• The demand for fresh water will increase six-fold in the next 70 years and by 2050 half of the world's population will be living without direct access to fresh water. (UNFPA State of the World Population)
  • More than 100 million Americans live in urban areas where the air is officially classified by the EPA as unsafe to breathe. (Natural Resources Defense Council)
  • The world is in the midst of a mass extinction unlike any since the extinction of the dinosaurs 65 million years ago. Extinction rates are currently estimated anywhere between 100 to 1,000 times greater than normal. (National Wildlife Federation)
  • Between 50% and 70% of the world's population lives in coastal areas. If current warming rates continue, thermal expansion of the oceans and melting of polar ice caps will cause sea levels to rise. Increased flooding from higher tides and stronger storm systems could destroy coastal farmland, habitats and wildlife populations as well as damage cities and impose huge costs. (NOAA)
  • Experts estimate that 75% of the total decline in global forest cover took place during the 20th century, with most occurring in just the last 40 years. Within this same period, the human population has expanded at a rate never before experienced in our history. (Population Action International)

Consumption Facts

  • Calculate your Ecological Footprint
  • If the entire world consumed resources at the average American consumption level, more than 4 Earths would be needed to support us all! (Global Footprint Network)
  • One child in the United States impacts the environment as much as 280 children in Haiti. (US EPA)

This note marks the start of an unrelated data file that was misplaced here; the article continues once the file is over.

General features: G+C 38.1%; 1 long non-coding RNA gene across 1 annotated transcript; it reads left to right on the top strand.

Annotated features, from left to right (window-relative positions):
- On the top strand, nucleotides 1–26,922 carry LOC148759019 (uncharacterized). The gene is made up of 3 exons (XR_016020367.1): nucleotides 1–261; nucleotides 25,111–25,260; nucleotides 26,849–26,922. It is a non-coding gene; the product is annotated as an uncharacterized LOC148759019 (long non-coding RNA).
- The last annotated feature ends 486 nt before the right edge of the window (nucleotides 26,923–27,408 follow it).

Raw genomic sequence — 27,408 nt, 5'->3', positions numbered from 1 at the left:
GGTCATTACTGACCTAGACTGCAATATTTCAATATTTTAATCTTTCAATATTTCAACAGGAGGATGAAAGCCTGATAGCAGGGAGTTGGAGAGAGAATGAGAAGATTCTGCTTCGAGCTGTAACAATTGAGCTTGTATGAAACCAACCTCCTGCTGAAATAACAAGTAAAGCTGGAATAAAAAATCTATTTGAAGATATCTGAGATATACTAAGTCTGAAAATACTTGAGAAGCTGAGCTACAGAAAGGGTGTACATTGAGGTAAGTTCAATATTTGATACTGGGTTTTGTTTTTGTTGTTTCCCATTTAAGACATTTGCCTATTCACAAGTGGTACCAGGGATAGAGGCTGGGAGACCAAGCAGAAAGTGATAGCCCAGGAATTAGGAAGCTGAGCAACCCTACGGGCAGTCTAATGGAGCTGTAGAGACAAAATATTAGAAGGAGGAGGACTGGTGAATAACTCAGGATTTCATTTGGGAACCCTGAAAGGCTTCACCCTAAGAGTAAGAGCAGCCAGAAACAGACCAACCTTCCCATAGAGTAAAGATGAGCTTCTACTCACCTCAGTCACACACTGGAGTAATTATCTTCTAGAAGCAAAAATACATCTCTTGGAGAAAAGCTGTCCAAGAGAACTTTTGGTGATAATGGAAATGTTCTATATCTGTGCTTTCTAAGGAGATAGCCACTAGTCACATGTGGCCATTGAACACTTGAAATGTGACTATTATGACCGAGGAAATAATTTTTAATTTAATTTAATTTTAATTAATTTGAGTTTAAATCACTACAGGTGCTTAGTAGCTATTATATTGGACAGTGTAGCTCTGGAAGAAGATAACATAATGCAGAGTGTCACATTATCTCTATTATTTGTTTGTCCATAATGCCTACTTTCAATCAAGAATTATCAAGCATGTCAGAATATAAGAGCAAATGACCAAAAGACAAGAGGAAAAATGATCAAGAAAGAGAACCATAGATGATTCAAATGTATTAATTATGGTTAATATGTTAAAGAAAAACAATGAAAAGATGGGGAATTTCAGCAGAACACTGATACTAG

• The US has 5% of the world's population, yet we consume over 25% of the world's resources. (US EPA)
  • With less than 5% of the world's population, the U.S. emits more than 20% of the world's greenhouse gases. (US Department of Energy)

Additional Resources

The Environmental Argument for Reducing Immigration into the United States  
By Philip Cafaro and Winthrop Staples III

Forsaking Fundamentals: The Environmental Establishment Abandons U.S. Population Stabilization
By Leon Kolankiewicz and Roy Beck,

Sprawl in California: A Report on Quantifying the Role of the State's Population Boom
By Roy Beck and Leon Kolankiewicz

Weighing Sprawl Factors in Large U.S. Cities
By Leon Kolankiewicz and Roy Beck

Outsmarting Smart Growth: Population Growth, Immigration, and the Problem of Sprawl
By Roy Beck, Leon Kolankiewicz, and Stephen Camarota

Population Growth: The Neglected Dimension of America’s Persistent Energy/Environmental Problems
By Leon Kolankiewicz

Immigration to the United States and World-wide Greenhouse Gas Emissions
By Leon Kolankiewicz and Stephen Camarota

Just When You Thought You Could Bank On It
By Michael Tobias